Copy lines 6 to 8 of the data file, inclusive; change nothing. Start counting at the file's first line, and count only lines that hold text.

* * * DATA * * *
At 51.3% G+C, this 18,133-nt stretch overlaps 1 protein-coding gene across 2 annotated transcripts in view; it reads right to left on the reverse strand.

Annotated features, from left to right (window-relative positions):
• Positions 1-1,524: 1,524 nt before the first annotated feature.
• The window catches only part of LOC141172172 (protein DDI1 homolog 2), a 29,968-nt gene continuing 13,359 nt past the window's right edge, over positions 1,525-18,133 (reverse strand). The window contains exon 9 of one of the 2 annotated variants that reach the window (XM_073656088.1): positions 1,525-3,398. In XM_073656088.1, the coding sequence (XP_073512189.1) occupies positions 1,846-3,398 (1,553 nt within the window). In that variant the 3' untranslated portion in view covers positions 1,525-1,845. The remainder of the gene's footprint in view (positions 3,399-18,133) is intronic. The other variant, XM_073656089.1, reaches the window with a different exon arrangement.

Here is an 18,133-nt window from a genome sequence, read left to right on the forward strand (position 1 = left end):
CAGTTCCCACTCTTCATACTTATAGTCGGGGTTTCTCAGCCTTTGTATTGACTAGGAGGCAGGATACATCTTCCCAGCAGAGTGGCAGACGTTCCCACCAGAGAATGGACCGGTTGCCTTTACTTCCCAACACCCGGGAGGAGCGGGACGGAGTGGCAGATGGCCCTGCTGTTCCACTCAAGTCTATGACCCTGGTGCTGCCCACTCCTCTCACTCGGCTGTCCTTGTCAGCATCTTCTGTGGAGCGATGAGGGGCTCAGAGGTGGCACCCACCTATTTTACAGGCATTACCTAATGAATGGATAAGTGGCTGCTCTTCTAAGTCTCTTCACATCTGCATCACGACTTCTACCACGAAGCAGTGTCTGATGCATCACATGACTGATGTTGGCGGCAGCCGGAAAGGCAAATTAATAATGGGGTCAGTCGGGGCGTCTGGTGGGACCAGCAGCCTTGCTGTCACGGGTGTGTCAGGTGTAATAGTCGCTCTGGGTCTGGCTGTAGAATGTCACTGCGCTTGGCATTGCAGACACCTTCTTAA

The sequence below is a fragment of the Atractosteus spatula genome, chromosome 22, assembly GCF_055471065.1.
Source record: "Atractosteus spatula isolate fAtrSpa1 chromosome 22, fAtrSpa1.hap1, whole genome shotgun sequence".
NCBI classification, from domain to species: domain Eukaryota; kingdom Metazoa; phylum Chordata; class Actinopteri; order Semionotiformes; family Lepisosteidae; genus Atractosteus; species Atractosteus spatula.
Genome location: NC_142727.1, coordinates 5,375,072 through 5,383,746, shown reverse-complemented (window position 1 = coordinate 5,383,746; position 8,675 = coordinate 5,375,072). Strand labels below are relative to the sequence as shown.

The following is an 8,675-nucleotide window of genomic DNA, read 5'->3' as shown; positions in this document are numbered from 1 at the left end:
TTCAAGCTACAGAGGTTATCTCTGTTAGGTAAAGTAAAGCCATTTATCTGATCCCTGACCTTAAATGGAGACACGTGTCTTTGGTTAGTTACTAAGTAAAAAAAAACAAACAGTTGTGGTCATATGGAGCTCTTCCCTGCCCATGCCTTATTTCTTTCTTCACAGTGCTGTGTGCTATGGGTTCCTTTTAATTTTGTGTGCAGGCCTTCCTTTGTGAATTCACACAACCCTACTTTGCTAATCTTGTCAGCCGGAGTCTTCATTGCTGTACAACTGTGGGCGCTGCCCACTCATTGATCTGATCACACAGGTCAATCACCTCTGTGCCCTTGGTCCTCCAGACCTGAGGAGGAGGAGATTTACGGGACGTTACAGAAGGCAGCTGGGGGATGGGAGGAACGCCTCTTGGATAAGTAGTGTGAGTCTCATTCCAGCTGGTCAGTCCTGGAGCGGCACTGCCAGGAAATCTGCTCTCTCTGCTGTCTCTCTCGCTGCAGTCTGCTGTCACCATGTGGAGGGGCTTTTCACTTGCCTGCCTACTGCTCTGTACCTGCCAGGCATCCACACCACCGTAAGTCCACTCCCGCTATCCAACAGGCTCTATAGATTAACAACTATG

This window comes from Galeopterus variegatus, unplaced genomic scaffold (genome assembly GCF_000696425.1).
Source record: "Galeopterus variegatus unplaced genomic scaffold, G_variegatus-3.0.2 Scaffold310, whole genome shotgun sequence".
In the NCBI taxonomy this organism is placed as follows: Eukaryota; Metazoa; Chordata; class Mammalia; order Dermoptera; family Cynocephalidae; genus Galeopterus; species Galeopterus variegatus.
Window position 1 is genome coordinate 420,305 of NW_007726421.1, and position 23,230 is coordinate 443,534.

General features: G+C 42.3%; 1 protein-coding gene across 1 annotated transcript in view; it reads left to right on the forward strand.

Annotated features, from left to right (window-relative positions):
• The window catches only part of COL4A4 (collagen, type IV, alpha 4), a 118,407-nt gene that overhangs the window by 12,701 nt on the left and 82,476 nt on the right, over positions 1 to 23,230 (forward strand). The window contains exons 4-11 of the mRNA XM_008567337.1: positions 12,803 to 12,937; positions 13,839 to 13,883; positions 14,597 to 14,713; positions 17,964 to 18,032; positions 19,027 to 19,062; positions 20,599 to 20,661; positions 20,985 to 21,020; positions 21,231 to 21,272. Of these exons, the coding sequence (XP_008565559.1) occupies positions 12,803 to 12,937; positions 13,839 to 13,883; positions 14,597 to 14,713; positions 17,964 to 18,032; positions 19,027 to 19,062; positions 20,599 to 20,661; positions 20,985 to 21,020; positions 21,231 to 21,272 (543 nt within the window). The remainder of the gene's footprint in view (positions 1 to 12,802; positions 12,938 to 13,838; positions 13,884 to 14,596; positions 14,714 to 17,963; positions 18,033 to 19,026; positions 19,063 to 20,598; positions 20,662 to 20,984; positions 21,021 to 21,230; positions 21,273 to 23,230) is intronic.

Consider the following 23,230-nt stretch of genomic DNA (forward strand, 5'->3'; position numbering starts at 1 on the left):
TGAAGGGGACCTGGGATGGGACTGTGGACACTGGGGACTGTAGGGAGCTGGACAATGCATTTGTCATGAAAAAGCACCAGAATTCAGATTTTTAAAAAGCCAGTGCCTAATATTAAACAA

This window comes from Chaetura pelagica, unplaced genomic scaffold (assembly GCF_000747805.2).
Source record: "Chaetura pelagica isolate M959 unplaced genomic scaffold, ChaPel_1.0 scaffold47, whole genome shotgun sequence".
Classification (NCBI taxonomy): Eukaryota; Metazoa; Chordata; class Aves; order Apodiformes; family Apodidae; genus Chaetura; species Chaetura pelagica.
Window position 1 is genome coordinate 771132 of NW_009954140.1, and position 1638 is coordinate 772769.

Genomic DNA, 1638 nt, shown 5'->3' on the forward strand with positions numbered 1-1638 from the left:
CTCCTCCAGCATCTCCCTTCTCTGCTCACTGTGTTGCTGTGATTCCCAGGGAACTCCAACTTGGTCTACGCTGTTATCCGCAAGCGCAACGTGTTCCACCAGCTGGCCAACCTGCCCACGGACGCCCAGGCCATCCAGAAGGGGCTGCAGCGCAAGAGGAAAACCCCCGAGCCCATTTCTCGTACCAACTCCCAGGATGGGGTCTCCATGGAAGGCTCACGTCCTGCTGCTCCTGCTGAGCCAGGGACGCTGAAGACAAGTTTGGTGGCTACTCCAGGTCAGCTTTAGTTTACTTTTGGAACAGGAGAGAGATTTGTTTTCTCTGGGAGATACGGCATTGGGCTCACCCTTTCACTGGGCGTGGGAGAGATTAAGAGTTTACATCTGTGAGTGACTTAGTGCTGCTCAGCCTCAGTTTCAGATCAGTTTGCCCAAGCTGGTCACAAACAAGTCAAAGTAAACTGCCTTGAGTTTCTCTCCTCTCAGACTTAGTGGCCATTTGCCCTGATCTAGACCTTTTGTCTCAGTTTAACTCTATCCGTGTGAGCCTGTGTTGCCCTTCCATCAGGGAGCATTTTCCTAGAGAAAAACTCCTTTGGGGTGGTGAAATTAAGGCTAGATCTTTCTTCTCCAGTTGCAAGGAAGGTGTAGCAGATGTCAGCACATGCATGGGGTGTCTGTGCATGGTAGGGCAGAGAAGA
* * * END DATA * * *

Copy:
CAGTTCCCACTCTTCATACTTATAGTCGGGGTTTCTCAGCCTTTGTATTGACTAGGAGGCAGGATACATCTTCCCAGCAGAGTGGCAGACGTTCCCACCAGAGAATGGACCGGTTGCCTTTACTTCCCAACACCCGGGAGGAGCGGGACGGAGTGGCAGATGGCCCTGCTGTTCCACTCAAGTCTATGACCCTGGTGCTGCCCACTCCTCTCACTCGGCTGTCCTTGTCAGCATCTTCTGTGGAGCGATGAGGGGCTCAGAGGTGGCACCCACCTATTTTACAGGCATTACCTAATGAATGGATAAGTGGCTGCTCTTCTAAGTCTCTTCACATCTGCATCACGACTTCTACCACGAAGCAGTGTCTGATGCATCACATGACTGATGTTGGCGGCAGCCGGAAAGGCAAATTAATAATGGGGTCAGTCGGGGCGTCTGGTGGGACCAGCAGCCTTGCTGTCACGGGTGTGTCAGGTGTAATAGTCGCTCTGGGTCTGGCTGTAGAATGTCACTGCGCTTGGCATTGCAGACACCTTCTTAA

The sequence below is a fragment of the Atractosteus spatula genome, chromosome 22, assembly GCF_055471065.1.
Source record: "Atractosteus spatula isolate fAtrSpa1 chromosome 22, fAtrSpa1.hap1, whole genome shotgun sequence".